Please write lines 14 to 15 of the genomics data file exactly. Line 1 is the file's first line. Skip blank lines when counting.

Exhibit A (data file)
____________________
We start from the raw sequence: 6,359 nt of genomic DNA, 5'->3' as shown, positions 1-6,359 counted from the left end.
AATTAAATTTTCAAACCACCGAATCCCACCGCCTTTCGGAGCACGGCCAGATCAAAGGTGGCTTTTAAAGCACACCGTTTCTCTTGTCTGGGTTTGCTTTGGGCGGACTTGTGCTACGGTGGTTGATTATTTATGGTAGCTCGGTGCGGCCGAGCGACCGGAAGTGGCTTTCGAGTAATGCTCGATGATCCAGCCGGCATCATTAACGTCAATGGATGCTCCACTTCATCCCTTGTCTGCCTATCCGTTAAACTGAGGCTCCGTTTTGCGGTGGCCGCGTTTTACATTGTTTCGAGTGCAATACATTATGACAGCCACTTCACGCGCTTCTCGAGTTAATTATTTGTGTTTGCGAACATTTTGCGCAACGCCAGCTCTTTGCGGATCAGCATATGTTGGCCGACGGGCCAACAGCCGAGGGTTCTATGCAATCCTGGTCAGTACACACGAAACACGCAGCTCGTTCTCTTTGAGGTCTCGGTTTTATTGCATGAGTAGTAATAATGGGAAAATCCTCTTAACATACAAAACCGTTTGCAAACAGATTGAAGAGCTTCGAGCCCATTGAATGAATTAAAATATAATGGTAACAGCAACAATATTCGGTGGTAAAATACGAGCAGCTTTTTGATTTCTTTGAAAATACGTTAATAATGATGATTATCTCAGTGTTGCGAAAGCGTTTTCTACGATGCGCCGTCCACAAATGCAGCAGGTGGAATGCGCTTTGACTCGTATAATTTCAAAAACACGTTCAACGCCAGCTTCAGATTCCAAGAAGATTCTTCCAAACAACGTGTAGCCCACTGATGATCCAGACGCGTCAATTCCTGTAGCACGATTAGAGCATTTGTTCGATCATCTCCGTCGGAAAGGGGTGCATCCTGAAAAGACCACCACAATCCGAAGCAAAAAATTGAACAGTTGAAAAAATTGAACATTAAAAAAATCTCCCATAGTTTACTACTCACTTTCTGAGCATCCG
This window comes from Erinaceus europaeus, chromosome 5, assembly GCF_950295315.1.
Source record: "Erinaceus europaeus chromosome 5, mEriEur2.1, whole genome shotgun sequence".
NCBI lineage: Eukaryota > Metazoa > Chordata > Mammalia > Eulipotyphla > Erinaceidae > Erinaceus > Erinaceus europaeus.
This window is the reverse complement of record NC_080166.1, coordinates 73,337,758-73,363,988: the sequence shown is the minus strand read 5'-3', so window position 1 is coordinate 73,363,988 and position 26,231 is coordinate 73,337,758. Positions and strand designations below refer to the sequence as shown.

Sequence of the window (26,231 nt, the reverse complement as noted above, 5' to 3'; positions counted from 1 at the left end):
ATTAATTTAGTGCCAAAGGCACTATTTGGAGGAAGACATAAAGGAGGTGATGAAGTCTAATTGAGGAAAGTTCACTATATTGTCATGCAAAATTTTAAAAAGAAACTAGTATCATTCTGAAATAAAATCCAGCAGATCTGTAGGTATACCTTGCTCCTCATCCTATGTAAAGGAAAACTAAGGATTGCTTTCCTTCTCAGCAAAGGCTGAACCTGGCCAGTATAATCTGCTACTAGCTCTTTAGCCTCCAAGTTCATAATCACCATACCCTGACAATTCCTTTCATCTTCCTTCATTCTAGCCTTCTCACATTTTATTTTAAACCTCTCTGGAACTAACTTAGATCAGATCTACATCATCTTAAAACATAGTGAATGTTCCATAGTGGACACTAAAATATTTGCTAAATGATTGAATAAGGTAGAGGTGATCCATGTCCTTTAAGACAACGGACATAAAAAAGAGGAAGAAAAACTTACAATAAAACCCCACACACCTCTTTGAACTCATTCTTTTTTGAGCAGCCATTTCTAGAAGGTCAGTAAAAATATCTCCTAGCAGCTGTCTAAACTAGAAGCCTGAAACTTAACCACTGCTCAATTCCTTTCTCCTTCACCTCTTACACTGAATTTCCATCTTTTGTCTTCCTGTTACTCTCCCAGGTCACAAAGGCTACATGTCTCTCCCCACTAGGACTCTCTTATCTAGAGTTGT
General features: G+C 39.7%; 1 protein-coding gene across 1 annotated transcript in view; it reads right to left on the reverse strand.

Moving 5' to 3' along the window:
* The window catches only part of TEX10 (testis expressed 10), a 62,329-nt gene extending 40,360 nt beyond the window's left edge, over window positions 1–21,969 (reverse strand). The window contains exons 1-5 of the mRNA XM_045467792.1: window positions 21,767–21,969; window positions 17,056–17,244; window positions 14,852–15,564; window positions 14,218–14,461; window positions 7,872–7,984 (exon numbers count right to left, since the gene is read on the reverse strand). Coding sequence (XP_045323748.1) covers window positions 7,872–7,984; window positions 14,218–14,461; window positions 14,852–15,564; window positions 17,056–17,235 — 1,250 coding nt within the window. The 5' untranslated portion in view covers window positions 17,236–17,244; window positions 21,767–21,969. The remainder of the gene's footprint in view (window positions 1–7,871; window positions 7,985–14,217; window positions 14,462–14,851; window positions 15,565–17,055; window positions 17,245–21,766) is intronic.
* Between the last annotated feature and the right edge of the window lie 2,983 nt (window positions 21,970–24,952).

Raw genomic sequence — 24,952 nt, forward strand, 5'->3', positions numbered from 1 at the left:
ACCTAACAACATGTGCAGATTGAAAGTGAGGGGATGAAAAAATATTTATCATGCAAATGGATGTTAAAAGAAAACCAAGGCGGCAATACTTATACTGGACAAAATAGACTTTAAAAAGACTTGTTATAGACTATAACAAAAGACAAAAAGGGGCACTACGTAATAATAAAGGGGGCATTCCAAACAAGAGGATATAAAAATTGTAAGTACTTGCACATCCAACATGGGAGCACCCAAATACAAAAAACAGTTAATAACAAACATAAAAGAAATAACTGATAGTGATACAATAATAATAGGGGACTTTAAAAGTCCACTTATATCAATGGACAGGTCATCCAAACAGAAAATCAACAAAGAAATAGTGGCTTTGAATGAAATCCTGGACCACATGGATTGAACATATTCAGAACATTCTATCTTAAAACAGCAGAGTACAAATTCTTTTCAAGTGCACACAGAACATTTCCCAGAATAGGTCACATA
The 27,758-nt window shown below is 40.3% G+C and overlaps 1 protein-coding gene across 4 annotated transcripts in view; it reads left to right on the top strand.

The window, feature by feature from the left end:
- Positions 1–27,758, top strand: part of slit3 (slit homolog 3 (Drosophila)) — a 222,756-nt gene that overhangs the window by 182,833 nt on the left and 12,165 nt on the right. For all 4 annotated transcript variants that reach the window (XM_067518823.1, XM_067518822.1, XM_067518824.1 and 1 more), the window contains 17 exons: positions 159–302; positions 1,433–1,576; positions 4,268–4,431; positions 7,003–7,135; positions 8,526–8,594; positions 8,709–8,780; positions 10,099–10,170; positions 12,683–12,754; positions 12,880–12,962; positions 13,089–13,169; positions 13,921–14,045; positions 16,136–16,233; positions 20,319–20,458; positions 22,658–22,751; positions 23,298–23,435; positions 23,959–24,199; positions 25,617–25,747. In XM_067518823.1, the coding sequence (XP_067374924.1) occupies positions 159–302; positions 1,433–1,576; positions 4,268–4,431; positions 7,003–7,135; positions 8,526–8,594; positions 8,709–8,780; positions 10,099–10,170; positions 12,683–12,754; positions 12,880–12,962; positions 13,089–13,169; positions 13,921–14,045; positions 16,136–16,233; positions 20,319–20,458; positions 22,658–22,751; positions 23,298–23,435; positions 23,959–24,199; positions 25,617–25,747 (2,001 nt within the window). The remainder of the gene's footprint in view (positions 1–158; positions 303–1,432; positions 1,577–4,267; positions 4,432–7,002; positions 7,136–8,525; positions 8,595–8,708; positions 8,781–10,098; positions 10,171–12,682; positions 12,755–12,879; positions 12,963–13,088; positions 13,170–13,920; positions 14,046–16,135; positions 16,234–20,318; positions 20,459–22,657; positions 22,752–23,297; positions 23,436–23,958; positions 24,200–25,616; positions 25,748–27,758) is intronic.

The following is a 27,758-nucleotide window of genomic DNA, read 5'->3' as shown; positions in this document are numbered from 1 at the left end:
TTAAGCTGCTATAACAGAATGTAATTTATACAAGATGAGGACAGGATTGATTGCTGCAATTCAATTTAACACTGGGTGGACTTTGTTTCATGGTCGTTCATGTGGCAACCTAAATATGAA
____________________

ACCTAACAACATGTGCAGATTGAAAGTGAGGGGATGAAAAAATATTTATCATGCAAATGGATGTTAAAAGAAAACCAAGGCGGCAATACTTATACTGGACAAAATAGACTTTAAAAAGACTTGTTATAGACTATAACAAAAGACAAAAAGGGGCACTACGTAATAATAAAGGGGGCATTCCAAACAAGAGGATATAAAAATTGTAAGTACTTGCACATCCAACATGGGAGCACCCAAATACAAAAAACAGTTAATAACAAACATAAAAGAAATAACTGATAGTGATACAATAATAATAGGGGACTTTAAAAGTCCACTTATATCAATGGACAGGTCATCCAAACAGAAAATCAACAAAGAAATAGTGGCTTTGAATGAAATCCTGGACCACATGGATTGAACATATTCAGAACATTCTATCTTAAAACAGCAGAGTACAAATTCTTTTCAAGTGCACACAGAACATTTCCCAGAATAGGTCACATA
The 27,758-nt window shown below is 40.3% G+C and overlaps 1 protein-coding gene across 4 annotated transcripts in view; it reads left to right on the top strand.